Today I’d like to talk about my fascination for History. I think there are many good reasons to take interest in this subject, fellow giftmatker Mana mentioned already in her blog. I’d like to corroborate and add one point.
Generally, history allows you to understand how we end up where we are today. This could mean many things: learning past mistakes to not repeat them or learning past successes to replicate them. But today I’d like to focus more on appreciating the small things that are seldom noticed unless talked about. I’d like to point out the power of incremental changes, starting with the world of dance. You may consider this part 5 of why dancers are researchers series.
Last weekend, I had a long conversation with one of the most influential and respected dancers in Indonesia. She witnessed the origins of dance events in the early days and told me the struggles faced by a dancer in the early 2000s. Back then, there were barely any dance studios that offered lessons. She told me that it was difficult to organize a dance workshop in Bali. Simply put, nobody would pay for it. Dancers simply train in the streets or clubs, why pay for a lesson? But slowly, she made it happen. Nowadays, dance lessons are as accessible as supermarkets. They are everywhere with an abundance of studios on the island. If you’re a dancer and you want to teach a class, you wouldn’t think twice because you know the market has long been established. Dance has become more and more inclusive.
I could have easily taken my privilege for granted, had I not heard this story. I entered this island and immediately took a class after googling “dance Canggu”. I did not need to find a needle in a haystack to receive knowledge from an expert. Now being part of a dance group, we have hosted several workshops knowing that there was a crowd for it. I was reminded that, “it took time to get there”. How things have gotten easier.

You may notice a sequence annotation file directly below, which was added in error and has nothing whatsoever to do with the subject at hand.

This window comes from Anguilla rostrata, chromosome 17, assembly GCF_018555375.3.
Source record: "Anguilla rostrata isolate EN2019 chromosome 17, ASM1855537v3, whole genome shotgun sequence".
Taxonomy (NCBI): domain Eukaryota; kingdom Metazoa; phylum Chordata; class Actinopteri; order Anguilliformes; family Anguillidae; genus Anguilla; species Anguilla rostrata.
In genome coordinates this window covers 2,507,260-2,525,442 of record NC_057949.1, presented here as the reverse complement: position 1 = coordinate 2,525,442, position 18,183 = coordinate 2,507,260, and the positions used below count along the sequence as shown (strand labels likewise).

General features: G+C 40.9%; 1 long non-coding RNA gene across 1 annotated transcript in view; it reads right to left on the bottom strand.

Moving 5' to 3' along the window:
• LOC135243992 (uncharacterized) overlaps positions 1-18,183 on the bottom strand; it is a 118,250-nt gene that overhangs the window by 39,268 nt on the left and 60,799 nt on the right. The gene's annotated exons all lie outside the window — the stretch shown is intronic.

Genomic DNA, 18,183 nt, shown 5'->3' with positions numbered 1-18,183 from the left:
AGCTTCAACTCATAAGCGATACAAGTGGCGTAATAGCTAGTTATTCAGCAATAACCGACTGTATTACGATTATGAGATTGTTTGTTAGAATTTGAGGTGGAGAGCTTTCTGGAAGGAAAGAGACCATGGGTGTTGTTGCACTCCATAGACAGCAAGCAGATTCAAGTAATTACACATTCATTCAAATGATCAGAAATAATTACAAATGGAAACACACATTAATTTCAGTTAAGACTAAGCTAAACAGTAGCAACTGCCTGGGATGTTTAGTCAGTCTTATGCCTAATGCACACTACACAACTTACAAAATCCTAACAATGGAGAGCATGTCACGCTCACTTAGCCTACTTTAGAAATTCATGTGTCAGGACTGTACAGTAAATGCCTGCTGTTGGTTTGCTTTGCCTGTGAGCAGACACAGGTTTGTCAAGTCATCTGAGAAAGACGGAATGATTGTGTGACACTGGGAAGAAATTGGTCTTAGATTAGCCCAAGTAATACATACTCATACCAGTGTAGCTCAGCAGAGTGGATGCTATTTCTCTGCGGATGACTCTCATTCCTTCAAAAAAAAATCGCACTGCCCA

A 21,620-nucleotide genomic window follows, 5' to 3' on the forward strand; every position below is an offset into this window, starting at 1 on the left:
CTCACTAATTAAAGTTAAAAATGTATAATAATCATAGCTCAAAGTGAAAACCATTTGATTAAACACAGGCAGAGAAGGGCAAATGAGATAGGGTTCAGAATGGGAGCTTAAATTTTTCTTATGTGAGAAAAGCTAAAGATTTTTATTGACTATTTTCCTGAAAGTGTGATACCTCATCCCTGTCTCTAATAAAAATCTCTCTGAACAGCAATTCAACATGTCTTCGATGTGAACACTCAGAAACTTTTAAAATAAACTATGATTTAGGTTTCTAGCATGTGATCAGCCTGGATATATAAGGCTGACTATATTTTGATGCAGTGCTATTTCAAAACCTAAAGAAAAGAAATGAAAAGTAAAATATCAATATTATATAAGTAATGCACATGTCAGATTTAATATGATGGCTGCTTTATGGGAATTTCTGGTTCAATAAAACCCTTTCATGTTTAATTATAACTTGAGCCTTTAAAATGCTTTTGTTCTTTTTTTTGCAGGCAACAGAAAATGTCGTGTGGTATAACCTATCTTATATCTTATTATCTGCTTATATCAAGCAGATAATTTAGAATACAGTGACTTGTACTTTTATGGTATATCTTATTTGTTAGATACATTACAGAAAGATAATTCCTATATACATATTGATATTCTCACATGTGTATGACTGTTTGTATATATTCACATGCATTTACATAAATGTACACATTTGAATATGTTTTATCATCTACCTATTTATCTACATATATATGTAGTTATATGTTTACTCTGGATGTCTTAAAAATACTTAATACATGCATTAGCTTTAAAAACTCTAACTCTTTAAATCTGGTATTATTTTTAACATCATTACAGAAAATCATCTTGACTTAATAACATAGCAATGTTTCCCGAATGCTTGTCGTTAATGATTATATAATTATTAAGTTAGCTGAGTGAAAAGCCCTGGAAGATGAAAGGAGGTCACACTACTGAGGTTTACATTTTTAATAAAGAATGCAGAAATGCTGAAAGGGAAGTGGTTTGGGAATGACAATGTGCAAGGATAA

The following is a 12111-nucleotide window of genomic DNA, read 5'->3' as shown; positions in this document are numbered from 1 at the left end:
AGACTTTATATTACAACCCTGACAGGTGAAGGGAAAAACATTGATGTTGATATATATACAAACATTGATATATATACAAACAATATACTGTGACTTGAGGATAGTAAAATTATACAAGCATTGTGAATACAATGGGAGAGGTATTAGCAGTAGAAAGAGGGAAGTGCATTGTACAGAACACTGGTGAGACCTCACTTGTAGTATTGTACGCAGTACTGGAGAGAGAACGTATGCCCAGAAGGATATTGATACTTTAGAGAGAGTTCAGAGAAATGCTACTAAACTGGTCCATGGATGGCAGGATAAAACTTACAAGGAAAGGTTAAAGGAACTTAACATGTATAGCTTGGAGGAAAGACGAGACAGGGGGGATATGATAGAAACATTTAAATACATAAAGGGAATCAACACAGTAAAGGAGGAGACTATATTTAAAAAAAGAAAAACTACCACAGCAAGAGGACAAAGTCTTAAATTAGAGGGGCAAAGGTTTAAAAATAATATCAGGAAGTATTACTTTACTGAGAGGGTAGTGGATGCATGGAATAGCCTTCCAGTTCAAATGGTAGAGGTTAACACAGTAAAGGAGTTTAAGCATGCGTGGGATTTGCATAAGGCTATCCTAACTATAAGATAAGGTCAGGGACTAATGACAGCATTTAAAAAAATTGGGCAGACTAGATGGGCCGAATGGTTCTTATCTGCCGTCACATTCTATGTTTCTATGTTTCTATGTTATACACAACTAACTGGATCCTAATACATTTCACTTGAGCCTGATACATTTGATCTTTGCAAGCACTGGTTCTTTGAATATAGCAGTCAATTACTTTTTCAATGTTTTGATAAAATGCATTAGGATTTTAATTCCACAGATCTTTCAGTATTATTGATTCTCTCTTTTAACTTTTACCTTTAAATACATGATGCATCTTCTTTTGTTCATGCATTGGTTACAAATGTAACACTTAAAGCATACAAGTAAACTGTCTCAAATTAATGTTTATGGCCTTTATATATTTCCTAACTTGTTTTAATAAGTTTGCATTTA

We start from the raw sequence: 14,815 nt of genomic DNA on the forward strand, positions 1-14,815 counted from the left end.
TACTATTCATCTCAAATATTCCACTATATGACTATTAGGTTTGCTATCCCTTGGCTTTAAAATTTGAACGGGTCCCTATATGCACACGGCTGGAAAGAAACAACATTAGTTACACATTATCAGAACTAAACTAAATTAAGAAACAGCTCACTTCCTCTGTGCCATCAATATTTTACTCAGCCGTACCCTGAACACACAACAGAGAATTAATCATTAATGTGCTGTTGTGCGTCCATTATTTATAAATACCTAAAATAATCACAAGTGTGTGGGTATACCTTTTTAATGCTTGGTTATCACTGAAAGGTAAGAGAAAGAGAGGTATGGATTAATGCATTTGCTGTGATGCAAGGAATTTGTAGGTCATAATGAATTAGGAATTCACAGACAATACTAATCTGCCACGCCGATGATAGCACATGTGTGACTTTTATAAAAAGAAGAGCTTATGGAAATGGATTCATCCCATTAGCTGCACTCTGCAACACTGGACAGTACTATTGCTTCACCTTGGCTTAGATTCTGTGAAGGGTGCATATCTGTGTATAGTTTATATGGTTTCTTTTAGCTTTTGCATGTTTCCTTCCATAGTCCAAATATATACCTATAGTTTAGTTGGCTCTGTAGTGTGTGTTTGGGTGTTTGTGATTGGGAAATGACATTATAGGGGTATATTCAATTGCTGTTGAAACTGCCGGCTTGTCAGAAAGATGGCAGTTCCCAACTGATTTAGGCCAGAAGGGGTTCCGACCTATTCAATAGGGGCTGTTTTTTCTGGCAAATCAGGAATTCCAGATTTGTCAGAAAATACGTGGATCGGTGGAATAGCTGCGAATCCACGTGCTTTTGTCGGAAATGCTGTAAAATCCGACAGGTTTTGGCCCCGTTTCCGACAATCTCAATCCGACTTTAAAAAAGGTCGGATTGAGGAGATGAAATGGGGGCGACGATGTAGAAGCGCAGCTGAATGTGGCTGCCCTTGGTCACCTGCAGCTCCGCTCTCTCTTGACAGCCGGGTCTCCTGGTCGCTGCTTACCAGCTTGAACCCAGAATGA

This instantly reminded me of what I do here, specifically in the engineering team. In the past few months, I’ve been handling some engineering tasks to improve our biogas digester design. Together with Arvin, we’ve been making adjustments almost weekly. Looking back, I started realizing the struggles of the previous engineers, going through the same experiences when looking for new materials, testing out ideas. For your information, this biogas digester in the video is the seventh prototype, possibly not the last. Our digester has come far from its initial design. Then, I remember a quote Tak, our CEO, used to say a lot by Isaac Newton. "If I have seen further it is by standing on the shoulders of Giants."
All the small adjustments made by previous engineers has allowed us to enjoy this biodigester design. That after each small adjustment made by one engineer, a future one gets to visualize further. The horizon is constantly extended, allowing for continuous improvement.
So for one, I learned not to underestimate the power of incremental changes. That nothing amazing came from one big leap, rather hundreds of small ones. This is why I think it’s important to study history and have this discussion at the dinner table to get inspired. Inspired by the billion small efforts that bring today’s comfort, which will inspire us to do the same for the generations to come.
Of course, survivorship bias is a thing and we should not just celebrate past successes without analyzing and understanding them. But I hope you have the courage to start something new, which has been a recurring topic lately by other giftmakers including our CEO. Whether that's opening a dance workshop or developing a technology, the impact is often difficult to see from afar.
Thanks for reading and see you next week!